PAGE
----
The stock market is up. Must be time to splurge on a mansion in the Hamptons.
Buyers in the Long Island resort towns opted for more-expensive properties in the second quarter, sending the median sale price for a single-family house to a record $1.07 million, up 7.5 percent from a year earlier, according to a report Thursday by appraiser Miller Samuel Inc. and brokerage Douglas Elliman Real Estate. Forty-eight homes priced at $5 million or higher changed hands in the three months through June, the most for any quarter since the end of 2015.
The Hamptons, a second-home market whose health is tied to the fortunes of New York’s financial industry, is benefiting from stocks at record highs and a Wall Street bonus pool that’s climbed for the first time in three years. Sales of single-family houses jumped 26 percent in the quarter from a year earlier to 674, Miller Samuel and Douglas Elliman said. The number of listings fell 4.1 percent as eager buyers depleted inventory — and fast. At the current pace of deals, it would take 6.1 months to sell all the homes on the market, compared with 8 months in the second quarter of 2016.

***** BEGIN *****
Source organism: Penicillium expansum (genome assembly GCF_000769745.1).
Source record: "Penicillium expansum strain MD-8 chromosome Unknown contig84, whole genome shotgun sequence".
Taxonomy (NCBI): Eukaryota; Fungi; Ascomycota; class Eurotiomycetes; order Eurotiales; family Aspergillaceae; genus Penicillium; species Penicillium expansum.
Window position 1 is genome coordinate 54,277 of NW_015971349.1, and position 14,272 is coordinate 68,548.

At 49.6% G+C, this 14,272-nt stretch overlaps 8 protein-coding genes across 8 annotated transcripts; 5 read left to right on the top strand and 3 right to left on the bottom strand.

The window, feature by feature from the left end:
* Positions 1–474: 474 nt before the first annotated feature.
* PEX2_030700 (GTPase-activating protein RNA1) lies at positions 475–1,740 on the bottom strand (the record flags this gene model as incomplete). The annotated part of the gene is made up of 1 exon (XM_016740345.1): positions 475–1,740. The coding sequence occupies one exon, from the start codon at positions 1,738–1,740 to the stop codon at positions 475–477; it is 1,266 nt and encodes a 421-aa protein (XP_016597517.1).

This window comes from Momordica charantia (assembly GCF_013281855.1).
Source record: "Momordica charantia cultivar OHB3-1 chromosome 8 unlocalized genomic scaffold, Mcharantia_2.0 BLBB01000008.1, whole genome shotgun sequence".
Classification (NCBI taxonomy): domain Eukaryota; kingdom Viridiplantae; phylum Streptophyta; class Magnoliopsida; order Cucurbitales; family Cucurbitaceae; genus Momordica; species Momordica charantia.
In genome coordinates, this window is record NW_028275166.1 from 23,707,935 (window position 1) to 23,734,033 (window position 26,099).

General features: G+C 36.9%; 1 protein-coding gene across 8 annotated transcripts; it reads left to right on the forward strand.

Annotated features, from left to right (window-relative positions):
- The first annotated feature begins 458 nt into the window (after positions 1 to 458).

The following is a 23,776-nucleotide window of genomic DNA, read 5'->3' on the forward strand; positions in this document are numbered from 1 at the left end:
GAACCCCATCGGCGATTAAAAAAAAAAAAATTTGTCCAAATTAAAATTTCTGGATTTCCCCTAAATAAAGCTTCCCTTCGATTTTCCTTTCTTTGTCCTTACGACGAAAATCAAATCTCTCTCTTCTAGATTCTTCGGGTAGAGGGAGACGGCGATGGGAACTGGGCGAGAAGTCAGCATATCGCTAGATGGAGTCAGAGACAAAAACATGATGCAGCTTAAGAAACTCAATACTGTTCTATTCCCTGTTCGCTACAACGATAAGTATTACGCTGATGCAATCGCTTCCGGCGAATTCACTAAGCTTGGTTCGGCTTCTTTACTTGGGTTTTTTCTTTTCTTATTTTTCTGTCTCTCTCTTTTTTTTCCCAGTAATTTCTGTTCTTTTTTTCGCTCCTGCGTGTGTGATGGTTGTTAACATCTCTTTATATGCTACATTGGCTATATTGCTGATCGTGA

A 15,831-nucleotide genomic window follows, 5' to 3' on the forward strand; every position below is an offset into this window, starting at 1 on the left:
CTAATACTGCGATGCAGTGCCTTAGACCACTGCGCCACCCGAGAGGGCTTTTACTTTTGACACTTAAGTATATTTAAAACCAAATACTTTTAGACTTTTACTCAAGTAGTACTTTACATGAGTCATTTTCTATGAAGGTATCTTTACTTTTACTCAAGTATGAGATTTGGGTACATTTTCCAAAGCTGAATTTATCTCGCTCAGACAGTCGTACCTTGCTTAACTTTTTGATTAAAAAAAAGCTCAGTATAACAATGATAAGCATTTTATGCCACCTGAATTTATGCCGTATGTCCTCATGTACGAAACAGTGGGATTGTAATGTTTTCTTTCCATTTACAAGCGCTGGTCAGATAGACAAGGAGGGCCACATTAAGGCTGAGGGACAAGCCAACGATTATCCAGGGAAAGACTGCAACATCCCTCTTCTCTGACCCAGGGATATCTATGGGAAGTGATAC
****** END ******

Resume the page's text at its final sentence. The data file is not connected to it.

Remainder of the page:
“The stars all lined up,” said Judi Desiderio, chief executive officer of brokerage Town & Country Real Estate, which earlier this month released a report on the Hamptons showing a jump in high-end sales and a 10 percent increase in the overall median price for the second quarter. “The stock market’s doing well, people feel a sense of safety, and they pulled profits out of the market.”
Buyers still demanded a deal, however. Eighty-six percent of purchases of houses and condos in the quarter were for less than what the seller sought, said Jonathan Miller, president of Miller Samuel. The average discount was 12 percent from the last asking price.
“Even when the numbers make sense, buyers will still say, ‘I don’t want to pay full ask,’” said Raymond Lord, a local broker with Douglas Elliman. “They always want to negotiate.”